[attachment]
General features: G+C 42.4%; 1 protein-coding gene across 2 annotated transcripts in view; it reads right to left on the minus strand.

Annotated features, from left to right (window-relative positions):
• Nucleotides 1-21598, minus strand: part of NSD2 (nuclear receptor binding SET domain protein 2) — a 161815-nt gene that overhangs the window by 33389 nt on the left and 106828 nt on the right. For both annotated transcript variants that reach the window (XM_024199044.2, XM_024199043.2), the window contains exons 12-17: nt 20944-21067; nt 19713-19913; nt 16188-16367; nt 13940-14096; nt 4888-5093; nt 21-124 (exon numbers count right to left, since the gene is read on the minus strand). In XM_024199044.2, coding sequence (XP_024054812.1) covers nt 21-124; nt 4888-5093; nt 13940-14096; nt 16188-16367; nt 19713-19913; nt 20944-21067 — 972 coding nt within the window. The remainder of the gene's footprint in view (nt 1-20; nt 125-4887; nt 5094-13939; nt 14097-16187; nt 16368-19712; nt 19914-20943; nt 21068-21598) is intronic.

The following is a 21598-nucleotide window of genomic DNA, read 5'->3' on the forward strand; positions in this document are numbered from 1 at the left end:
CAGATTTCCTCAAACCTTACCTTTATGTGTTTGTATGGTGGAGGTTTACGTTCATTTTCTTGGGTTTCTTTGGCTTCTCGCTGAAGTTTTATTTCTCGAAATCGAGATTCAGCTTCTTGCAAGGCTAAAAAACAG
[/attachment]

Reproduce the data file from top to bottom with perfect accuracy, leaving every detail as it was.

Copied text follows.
General features: G+C 42.4%; 1 protein-coding gene across 2 annotated transcripts in view; it reads right to left on the minus strand.

Annotated features, from left to right (window-relative positions):
• Nucleotides 1-21598, minus strand: part of NSD2 (nuclear receptor binding SET domain protein 2) — a 161815-nt gene that overhangs the window by 33389 nt on the left and 106828 nt on the right. For both annotated transcript variants that reach the window (XM_024199044.2, XM_024199043.2), the window contains exons 12-17: nt 20944-21067; nt 19713-19913; nt 16188-16367; nt 13940-14096; nt 4888-5093; nt 21-124 (exon numbers count right to left, since the gene is read on the minus strand). In XM_024199044.2, coding sequence (XP_024054812.1) covers nt 21-124; nt 4888-5093; nt 13940-14096; nt 16188-16367; nt 19713-19913; nt 20944-21067 — 972 coding nt within the window. The remainder of the gene's footprint in view (nt 1-20; nt 125-4887; nt 5094-13939; nt 14097-16187; nt 16368-19712; nt 19914-20943; nt 21068-21598) is intronic.

The following is a 21598-nucleotide window of genomic DNA, read 5'->3' on the forward strand; positions in this document are numbered from 1 at the left end:
CAGATTTCCTCAAACCTTACCTTTATGTGTTTGTATGGTGGAGGTTTACGTTCATTTTCTTGGGTTTCTTTGGCTTCTCGCTGAAGTTTTATTTCTCGAAATCGAGATTCAGCTTCTTGCAAGGCTAAAAAACAG